GICs and gas pipeline
Australia has thousands of kilometres of pipeline that conveys natural resources to population centres. Gas pipelines are constructed of materials that allow high pressures but are susceptible to corrosion. Corrosion is a chemical process, so one of the main corrosion mitigation techniques is to record the pipe-to-soil potential (PSP) and maintain a sufficient voltage to inhibit the transfer of pipe material to the soil. This process is complicated by the PSPs induced by natural variations of the geomagnetic field and associated ionospheric currents, which have their ultimate energy source in the dynamics of space weather.
GICs have previously been studied at high latitudes where the effects of geomagnetic disturbances can be large. At high latitudes the Birkeland current system produces large deviations in the geomagnetic field, particularly during disturbed periods. GIC signals observed on low latitude pipelines (Martin, 1993; Waters et al., 2006) are likely to have different ionospheric source fields to those observed on high latitude pipelines and provide additional spectral information for comparison with model predictions.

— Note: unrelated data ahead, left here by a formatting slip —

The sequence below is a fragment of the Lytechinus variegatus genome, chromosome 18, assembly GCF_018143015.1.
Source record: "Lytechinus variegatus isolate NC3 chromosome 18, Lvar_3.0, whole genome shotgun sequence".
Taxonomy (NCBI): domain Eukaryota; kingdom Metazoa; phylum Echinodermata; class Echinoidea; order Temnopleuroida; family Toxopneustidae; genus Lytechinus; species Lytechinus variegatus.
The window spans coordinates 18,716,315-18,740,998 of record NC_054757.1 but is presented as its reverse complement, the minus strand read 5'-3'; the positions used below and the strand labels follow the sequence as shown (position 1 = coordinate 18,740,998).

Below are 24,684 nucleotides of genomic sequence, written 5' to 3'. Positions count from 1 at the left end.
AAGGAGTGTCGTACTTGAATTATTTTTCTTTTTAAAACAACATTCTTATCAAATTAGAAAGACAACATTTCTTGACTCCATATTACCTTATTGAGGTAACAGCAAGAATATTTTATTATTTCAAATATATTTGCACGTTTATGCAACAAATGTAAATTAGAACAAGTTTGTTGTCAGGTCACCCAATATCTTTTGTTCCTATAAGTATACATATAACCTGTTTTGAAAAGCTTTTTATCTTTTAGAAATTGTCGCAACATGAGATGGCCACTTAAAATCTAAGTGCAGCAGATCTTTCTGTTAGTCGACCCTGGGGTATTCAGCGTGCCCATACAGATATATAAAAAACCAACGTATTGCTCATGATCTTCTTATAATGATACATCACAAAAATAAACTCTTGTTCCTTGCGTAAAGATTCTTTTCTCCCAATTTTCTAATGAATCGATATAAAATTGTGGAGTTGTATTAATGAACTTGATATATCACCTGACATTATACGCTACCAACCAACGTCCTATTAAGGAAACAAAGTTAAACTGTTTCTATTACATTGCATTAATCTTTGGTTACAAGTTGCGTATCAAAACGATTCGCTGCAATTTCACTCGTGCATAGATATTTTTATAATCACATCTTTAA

The Space Physics group at Newcastle work with the IPS Radio and Space Services division of the Australian Bureau of Meteorology to understand the threat to the Australian electricity network from space weather. A preliminary study was published by Marshall et al., 2010.
# ref: Marshall et al., Spectral analysis of pipe-to-soil potentials with variations of the Earth's magnetic field in the Australian region, Space Weather, VOL. 8, S05002, doi:10.1029/2009SW000553, 2010